As Agent 160 Presents Agent 160 draws ever closer, we'll be posting interviews with some of our writers. First up - Sam Burns...
What have you seen recently that's inspired you?
I’m rather rural at the moment, so I read more plays than I see, but I did catch a rather splendid am-dram production of Top Girls towards the end of last year. That’s a play that took me several attempts to read, ‘cause the overlapping dialogue gave me brain-freeze – works a lot better on the stage.
What is your play about?
It’s a monologue: it’s about a girl who’s planning to give up her knife in an amnesty.
Whose work inspires you?
My favourite playwright’s Arthur Miller, probably. Or some Restoration bod. But I’m currently reading my way through various names I’ve never had the chance to see: Jez Butterworth, Lucy Prebble, Mike Bartlett. It’s all very instructive. (I don’t mean to make them sound like theoretical physicists.) I find other media triggers my writing more than the stage though, oddly – a poetry reading by Paul Henry or Catherine Fisher always has me wishing I’d brought a pen and paper. (I don’t mean to make me sound like a plagiarist.)
What are you most looking forward to as part of the process?
It’s all so new to me (this’ll be my second production, after my piece in Sixty-Six Books) that I have really no idea! It’s all an adventure.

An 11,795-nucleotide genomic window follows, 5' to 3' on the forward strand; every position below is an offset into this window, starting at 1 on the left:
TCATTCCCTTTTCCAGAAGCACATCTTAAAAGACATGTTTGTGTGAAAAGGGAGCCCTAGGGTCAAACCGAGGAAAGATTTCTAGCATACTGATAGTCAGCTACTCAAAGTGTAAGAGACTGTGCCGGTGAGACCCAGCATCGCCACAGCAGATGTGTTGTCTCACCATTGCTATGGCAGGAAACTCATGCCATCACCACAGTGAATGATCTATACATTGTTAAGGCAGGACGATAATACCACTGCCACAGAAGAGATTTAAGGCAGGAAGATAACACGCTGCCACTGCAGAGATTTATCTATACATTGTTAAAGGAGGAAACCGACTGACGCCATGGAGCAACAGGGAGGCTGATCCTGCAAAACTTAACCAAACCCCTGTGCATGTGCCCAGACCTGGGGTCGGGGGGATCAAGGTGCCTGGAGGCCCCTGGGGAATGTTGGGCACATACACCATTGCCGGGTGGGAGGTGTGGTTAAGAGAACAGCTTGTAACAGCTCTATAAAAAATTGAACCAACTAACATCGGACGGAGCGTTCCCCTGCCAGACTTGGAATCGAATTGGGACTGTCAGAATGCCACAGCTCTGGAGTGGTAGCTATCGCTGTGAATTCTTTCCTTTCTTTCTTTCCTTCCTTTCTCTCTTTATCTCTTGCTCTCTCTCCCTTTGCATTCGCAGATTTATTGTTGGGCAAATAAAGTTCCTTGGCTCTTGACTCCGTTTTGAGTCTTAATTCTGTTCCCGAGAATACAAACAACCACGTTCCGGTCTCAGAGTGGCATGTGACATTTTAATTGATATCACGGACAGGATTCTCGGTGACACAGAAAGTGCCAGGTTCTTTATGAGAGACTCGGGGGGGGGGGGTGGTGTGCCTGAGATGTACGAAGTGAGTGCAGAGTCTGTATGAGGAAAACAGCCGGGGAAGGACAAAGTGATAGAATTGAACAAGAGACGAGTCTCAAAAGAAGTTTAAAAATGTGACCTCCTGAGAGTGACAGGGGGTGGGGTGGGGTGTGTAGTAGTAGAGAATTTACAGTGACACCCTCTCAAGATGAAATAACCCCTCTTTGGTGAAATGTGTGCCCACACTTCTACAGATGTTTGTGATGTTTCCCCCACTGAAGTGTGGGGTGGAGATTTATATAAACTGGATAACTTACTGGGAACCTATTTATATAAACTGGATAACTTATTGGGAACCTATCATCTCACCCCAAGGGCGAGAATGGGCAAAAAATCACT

How have you found the writing process so far?
Been a while since I tackled a monologue and I did rather enjoy it. It started life as a duologue, which really didn’t work: there was a very clear protagonist and then a character who seemed to be hanging around awkwardly on the fringes, like me at a party. So I excised the second character and things fell together a little more. I hope.
What excites you about Agent 160?
It puts the writer at the forefront of the process, and I don’t think there’s anything very like it knocking about the place at the moment. And I’m excited about anything that endeavours to rectify that ghastly 17 per cent statistic (just 17 per cent of produced work in the UK is written by women).
What do you want an audience to take away having seen your play?
I’m very Barthesian about this – basically I think it’s entirely up to them. I hope I’m not didactic: about the last thing I’d want anyone to come away feeling is ‘Well, that’s taught me a lesson’.
What else are you currently working on?
I’m back to writing plays on spec at the moment - one never-ending redraft, a new full-length play and the odd short piece here and there. Also tentatively looking into finding a new job – preferably one that’ll leave me some time to write, and that doesn’t involve telephones.